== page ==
Take five days, stir occasionally, and learn the secrets of the Tuscan kitchen at a cooking school outside Florence
Matt Polazzo

ON A SUNDAY NIGHT IN MID-NOVEMBER, the members of the coming week's class at the Capezzana Wine & Culinary Center, which offers cooking courses in the Tuscan countryside, have convened at a restaurant in Florence. The waiters bring each table a bowl of olive oil, freshly pressed, which is to your standard, store-bought, extra-virgin variety what Technicolor is to black-and-white. For those of us who are tasting olio nuovo for the first time, this is an epiphany. The oil, we are told, retains its peppery tang for roughly two months after it has been pressed; by January, the flavor will have evened out and grown more subtle—more like what we Americans, who tend to buy our olive oil months after the harvest and far from the source, are accustomed to. So we seize the moment, using thick slices of bread as sponges. Naturally, the conversation turns to olive oil. "My best olive oil story . . ." a New Yorker named Rosemary begins, and my heart sinks. A culinary rookie with no repertoire of olive oil anecdotes, I fear I'm out of my league.

All 16 of my classmates seem to live and breathe food. In their spare time, they attend department-store demonstrations by famous chefs. There is Michael, an interior designer from New York; Eve, a photographers' agent from New Jersey; Barbara, a housewife from a Boston suburb; Mary and Bob, a Canadian couple and Capezzana alumni, returning this time with Bob's mother. My own cooking "technique," if that's not too big a word for it, has been limited to omelettes and baked goods; on those rare occasions when I cook for friends, it is always the same menu—chicken roasted in mustard—and this effectively prevents me from inviting the same people twice. So my excitement about the course at Capezzana is tinged with a certain amount of trepidation. What if I flunk?

As it turns out, there was no cause for worry: the chief—perhaps the only—requirement for participation in the course is not experience or skill, but enthusiasm. The school's co-director, Faith Willinger, an American who has lived in Florence for the past 25 years and written two books, exudes a love of food—of Italian food in particular, and of the lore surrounding it—that transcends all our disparities. In five days, she would introduce us to the artisans, the ingredients, the wines, and the recipes that make Tuscan cooking so unlike anything back home. Dressed that first evening in an oversize yellow fleece jacket, brightly patterned leggings, and red sneakers, Willinger cut a somewhat eccentric figure as we made our way back through the narrow streets to our hotel; her short, graying hair belies her vigor.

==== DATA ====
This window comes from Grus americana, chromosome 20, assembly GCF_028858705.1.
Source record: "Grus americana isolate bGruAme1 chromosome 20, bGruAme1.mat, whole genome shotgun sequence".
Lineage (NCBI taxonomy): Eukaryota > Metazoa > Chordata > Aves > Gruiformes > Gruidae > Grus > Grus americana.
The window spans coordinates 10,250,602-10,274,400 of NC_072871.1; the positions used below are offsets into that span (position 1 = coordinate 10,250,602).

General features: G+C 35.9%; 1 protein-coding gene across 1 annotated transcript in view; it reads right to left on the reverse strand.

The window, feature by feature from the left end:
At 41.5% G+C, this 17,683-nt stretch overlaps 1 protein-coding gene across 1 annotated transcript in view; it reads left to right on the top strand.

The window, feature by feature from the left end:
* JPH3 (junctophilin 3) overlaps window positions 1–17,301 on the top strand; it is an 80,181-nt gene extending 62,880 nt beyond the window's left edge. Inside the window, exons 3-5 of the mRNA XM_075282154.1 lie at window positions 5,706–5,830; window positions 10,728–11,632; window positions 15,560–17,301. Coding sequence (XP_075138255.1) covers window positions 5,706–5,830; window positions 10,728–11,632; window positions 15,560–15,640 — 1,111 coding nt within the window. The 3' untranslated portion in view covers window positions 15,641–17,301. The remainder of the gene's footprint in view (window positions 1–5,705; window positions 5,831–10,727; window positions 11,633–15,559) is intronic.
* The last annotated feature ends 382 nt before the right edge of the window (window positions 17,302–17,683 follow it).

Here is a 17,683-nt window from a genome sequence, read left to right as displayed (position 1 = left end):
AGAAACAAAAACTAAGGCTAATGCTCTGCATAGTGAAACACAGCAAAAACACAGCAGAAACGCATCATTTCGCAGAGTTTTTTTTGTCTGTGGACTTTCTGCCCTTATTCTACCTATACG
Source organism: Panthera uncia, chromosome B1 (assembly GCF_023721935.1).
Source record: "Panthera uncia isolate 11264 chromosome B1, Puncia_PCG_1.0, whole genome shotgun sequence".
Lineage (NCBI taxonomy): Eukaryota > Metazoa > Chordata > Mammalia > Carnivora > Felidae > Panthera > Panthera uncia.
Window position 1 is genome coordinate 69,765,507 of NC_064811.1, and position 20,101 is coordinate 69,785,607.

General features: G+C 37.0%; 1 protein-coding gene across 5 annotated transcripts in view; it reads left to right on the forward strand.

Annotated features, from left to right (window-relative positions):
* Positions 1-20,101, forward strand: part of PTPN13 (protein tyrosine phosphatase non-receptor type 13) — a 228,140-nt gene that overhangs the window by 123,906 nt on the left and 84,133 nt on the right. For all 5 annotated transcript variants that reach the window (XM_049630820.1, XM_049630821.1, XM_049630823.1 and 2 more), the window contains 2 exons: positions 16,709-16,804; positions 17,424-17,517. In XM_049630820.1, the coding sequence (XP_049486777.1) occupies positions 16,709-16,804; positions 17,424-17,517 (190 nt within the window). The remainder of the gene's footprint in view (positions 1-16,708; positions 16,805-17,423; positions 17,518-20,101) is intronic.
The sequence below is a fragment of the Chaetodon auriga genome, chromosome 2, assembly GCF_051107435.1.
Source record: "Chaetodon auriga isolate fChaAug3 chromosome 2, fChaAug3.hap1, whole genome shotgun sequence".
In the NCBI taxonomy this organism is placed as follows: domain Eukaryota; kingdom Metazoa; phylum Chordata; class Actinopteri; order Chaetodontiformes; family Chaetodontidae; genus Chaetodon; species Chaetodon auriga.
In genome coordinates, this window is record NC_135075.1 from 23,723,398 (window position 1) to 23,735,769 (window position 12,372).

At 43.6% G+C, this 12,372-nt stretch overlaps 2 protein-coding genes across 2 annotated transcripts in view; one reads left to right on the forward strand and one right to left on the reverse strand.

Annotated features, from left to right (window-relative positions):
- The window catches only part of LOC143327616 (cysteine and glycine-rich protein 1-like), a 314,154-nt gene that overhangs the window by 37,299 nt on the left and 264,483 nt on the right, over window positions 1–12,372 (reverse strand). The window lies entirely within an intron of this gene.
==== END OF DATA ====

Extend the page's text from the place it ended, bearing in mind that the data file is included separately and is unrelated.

Before registering for the program, I had briefly considered enrolling in two other popular courses, one taught by a stately aristocrat, the other by an imperious cookbook author. Both of these instructors, I was warned, would take it for granted that I already knew how to make a béchamel sauce. Willinger, for her part, takes nothing for granted, and she brings to her role as teacher the patience of a saint and the humor of a stand-up comic. Her ability to put people at ease convinced me instantly that I had made the right decision.

COOKING CLASS IS MY IDEA OF "ADVENTURE TRAVEL." I work in the fashion business, among an irreversibly skewed subset of the human species that regards eating (never mind cooking) as a sin and celebrates restaurants for their "scene." "You're doing what?" my incredulous colleagues asked. Going on safari they could understand, but this . . . No sooner had Donna Karan sent her final model down the runway, marking the end of the semi-annual monthlong marathon of collections, than I, utterly exhausted, hailed a taxi to the airport.

Monday, we boarded a bus that took us to the Tenuta di Capezzana, an estate 25 minutes west of Florence that would be our campus. The road passed through Carmignano, the nearest town, then wound high into the hills, climbing above the early-morning fog and affording us spectacular views of the landscape rendered in countless Renaissance paintings as the backdrop for noblemen and saints. A row of cypresses along a ridge, a lone umbrella pine silhouetted against the sky, the golden light that drenches the fields all contribute to an unmistakable sense of place: this is Tuscany, still true to itself despite the encroaching sameness that seems to beset the rest of the world.